Before I left for vacation, I thought I’d run an experiment using reruns on social media to power my social media postings for the week. Instead of my normal routine of a new blog post each day plus a welcome message (2 links back to my website per day), I went to five reruns plus a welcome message (6 links back to my website per day). Each rerun was a link back to a past popular post of mine from the past two years.

Now, going into this, the logical hypothesis would be a 300% increase in website traffic, right? I literally tripled the number of direct links back to my website. In fact, it should be even more, because my audience has changed and grown in a year. Last year on Twitter alone, I had 7,000 fewer followers:

Followers_-_Twitter_Ads

So with an audience that’s bigger and triple the number of links, let’s see what the results were:

All_Traffic_-_Google_Analytics

Cue the womp womp trumpet, please. Yes, folks, you read that correctly. I had 43% LESS traffic this year compared to the same calendar week the previous year. The traffic source that drove the loss? Organic search traffic, where I had half the visitors from last year.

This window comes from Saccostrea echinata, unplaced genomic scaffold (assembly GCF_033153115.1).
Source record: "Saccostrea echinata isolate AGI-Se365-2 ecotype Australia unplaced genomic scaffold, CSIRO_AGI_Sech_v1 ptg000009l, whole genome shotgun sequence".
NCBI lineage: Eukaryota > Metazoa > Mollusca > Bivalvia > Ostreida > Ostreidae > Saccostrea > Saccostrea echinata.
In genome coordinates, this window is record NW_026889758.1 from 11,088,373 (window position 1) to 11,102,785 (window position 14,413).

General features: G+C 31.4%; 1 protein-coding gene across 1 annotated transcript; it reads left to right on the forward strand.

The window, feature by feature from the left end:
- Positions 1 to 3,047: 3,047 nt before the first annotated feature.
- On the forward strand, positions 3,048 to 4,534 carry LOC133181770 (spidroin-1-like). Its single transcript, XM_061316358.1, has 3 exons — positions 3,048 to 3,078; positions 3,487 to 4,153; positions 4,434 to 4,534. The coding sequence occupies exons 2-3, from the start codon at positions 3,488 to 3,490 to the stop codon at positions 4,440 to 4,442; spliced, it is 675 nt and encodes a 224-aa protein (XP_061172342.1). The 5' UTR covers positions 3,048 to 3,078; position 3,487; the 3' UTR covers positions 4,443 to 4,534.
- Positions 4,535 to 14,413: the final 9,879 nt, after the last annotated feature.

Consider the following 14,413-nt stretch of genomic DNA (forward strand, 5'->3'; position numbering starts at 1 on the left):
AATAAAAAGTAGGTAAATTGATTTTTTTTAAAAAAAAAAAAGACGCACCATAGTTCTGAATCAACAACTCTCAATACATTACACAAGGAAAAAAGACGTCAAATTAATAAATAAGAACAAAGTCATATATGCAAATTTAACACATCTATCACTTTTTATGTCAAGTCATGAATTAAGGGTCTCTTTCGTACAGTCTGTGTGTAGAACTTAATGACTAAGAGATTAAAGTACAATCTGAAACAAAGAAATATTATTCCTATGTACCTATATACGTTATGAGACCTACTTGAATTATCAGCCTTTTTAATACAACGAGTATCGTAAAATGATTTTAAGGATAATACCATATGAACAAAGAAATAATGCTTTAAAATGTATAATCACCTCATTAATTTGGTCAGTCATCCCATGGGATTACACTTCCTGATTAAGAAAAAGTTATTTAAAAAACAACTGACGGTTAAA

It’s been shouted far and wide that Google loves relevance, freshness, and diversity of content. Re-runs with no new content paint a bulls-eye on your butt for freshness and diversity, and in the world of the content shock, someone will always be creating more relevant content today than content you made a year or two ago.

The bottom line? Re-runs didn’t work for me in this particular test case. My site took a beating on organic search traffic by my taking my foot off the gas for a week. Does this mean re-runs won’t work for you? Of course not – as always, you need to test for yourself. However, go into that test with a modified hypothesis, now that you’ve seen at least one test case where the result fell far short of the hypothesis.